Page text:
The Landscape of Collective Bargaining in New Zealand is Changing…

Understanding your legal obligations as an employer is vital. One key area to understand as an employer is collective bargaining.

This is an evolving and sometimes confusing area of law, but we are here to make that easier.

In a recent case, The Athletes’ Cooperative Inc. v High Performance Sport NZ Ltd [2024], the Court shed light into the evolving obligations of employers in this context.

In this article, we breakdown this case and discuss how it may apply to you as an employer.



The Athletes Cooperative Inc (TAC) sought to bargain collectively with High Performance Sport NZ (HPSNZ) for better pay and working conditions over allegations of over-working and under-paying high-performance athletes.

The claim was brought forth by 60 elite cyclists and rowers and was spear-headed by two-time Olympic gold medallist Mahe Drysdale.


Key Issues

The key issue in this case was whether HPSNZ, despite not directly employing TAC members, was obligated to engage in collective bargaining.

TAC argued that the Employment Relations Act (the Act) promoted collective bargaining and that HPSNZ’s status as an employer extended beyond traditional employment relationships.

On the other hand, HPSNZ contended that an employment relationship was a prerequisite for bargaining initiation, and that because the athletes were not formally employed, they had no right to collectively bargain.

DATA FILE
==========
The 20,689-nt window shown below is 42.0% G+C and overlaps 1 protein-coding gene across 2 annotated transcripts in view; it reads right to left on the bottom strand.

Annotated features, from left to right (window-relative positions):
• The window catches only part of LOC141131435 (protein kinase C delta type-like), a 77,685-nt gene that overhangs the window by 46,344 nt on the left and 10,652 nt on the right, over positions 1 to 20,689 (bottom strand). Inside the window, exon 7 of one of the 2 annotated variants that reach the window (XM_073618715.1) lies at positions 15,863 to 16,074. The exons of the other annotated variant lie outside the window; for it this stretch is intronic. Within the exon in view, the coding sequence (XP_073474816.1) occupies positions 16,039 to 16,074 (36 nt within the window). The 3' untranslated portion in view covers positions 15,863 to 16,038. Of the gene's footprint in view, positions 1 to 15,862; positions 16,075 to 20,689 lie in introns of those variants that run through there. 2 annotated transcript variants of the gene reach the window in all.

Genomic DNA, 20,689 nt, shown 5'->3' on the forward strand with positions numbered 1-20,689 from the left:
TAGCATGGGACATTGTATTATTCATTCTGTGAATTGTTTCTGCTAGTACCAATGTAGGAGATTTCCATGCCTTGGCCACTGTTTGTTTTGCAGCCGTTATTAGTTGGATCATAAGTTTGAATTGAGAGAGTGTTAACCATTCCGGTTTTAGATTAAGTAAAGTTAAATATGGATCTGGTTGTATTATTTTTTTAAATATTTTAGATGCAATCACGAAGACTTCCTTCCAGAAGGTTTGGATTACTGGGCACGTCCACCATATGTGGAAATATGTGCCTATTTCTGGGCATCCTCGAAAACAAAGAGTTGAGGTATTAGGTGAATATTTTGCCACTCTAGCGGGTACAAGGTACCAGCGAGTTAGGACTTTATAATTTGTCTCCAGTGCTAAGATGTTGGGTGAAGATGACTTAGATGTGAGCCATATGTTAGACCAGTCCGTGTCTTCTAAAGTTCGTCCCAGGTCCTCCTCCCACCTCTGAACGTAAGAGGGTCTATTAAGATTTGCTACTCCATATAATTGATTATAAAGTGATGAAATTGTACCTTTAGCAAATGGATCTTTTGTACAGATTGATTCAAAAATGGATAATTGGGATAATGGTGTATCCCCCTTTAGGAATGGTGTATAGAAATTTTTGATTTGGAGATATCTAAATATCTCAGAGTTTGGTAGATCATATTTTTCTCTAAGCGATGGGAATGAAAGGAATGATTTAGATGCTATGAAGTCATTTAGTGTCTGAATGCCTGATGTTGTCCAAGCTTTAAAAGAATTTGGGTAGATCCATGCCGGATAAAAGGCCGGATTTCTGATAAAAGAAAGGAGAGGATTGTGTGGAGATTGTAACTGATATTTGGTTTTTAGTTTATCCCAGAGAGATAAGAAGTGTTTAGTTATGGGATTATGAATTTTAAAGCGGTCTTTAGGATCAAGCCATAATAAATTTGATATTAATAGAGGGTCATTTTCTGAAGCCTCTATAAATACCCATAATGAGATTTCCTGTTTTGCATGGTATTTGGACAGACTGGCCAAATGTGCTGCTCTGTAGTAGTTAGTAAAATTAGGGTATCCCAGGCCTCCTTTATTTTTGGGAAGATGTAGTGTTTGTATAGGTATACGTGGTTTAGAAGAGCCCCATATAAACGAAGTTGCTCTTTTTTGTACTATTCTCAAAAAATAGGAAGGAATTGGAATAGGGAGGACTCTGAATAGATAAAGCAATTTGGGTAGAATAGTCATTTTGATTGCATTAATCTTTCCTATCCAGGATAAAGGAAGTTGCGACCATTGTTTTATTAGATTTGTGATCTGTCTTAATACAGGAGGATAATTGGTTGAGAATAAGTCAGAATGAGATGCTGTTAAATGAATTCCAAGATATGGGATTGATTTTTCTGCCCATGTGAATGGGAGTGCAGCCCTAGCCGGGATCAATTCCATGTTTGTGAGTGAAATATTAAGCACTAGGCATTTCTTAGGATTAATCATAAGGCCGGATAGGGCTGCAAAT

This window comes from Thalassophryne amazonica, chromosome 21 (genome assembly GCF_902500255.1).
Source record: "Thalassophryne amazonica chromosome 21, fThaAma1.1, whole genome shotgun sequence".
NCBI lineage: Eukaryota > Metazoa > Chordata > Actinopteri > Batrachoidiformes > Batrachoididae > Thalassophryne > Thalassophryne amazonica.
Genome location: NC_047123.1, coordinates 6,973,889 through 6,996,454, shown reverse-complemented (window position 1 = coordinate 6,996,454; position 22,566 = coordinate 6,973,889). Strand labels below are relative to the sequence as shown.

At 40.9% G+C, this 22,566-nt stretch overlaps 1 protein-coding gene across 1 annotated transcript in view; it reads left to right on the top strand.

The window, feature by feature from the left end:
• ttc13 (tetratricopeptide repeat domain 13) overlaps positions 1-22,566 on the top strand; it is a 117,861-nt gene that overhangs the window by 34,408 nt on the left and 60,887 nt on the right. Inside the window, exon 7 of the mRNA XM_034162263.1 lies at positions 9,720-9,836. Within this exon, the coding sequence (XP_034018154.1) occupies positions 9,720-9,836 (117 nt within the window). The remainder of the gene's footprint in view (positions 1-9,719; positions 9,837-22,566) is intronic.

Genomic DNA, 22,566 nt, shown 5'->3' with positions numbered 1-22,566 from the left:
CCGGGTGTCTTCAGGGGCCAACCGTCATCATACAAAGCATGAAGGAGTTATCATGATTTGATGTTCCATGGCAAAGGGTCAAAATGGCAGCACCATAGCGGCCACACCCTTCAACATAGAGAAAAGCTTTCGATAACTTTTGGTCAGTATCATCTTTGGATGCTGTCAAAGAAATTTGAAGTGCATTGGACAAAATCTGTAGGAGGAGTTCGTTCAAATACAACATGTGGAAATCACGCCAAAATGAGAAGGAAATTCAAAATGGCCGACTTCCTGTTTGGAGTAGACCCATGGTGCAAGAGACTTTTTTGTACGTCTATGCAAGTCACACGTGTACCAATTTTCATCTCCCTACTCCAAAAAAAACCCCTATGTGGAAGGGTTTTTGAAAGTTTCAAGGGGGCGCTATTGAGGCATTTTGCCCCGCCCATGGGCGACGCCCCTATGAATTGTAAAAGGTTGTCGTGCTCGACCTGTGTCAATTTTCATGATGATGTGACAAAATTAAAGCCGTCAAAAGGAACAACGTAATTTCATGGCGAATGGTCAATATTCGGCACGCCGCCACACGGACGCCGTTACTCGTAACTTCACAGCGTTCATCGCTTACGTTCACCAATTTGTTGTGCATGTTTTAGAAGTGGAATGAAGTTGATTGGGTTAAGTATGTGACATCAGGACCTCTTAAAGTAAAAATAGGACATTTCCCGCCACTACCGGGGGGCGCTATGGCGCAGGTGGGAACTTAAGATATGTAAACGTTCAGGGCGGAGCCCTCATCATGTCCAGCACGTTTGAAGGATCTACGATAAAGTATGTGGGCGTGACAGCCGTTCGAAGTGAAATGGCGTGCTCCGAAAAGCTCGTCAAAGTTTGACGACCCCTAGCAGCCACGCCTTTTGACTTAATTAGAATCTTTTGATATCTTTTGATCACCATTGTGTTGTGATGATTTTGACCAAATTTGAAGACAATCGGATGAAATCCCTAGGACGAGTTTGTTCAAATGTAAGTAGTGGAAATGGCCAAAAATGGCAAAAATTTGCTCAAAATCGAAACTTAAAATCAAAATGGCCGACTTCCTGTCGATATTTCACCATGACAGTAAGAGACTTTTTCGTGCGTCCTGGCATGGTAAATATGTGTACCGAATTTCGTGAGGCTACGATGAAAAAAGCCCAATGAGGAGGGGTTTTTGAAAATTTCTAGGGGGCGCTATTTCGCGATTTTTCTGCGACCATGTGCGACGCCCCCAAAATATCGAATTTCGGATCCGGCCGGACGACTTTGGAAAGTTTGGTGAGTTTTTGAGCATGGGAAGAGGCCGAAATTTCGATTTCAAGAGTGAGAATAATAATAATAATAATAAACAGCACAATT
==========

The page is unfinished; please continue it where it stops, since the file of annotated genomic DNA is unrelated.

The Employment Relations Authority (ERA) concluded that HPSNZ was still obligated to negotiate with TAC and comply with the good-faith bargaining requirements found in the Act, despite the fact that they were not formal employers of the athletes.

The Court held “ that, for the purposes of initiating collective bargaining in accordance with s 40 of the Act, initiation does not require that a proposed employer party have employees within the proposed coverage as identified in a notice of initiation. Nor is it a requirement that the union seeking to initiate bargaining have members that are, at the time of initiation, employees of the proposed employer party.”

Simply put, even though the athletes were not formally employed by HPSNZ, they were still entitled to collectively bargain for fairer pay and better working conditions.


Key Takeaways

While the case primarily centres around the sports industry within New Zealand, it serves as a benchmark for the evolving landscape of employer-employee relations.

Employers may also have collective bargaining obligations that extend towards individuals who are not formally employed by them. Employers who hire these types of workers must ensure compliance with these obligations and be prepared to negotiate when required.

This case also represents progress in safeguarding workers’ rights and is a step forward for equal treatment for all workers under the law.

If you are engaging in collective bargaining and need any assistance, please get in touch with the Watermark Employment Law team. We are happy to assist you.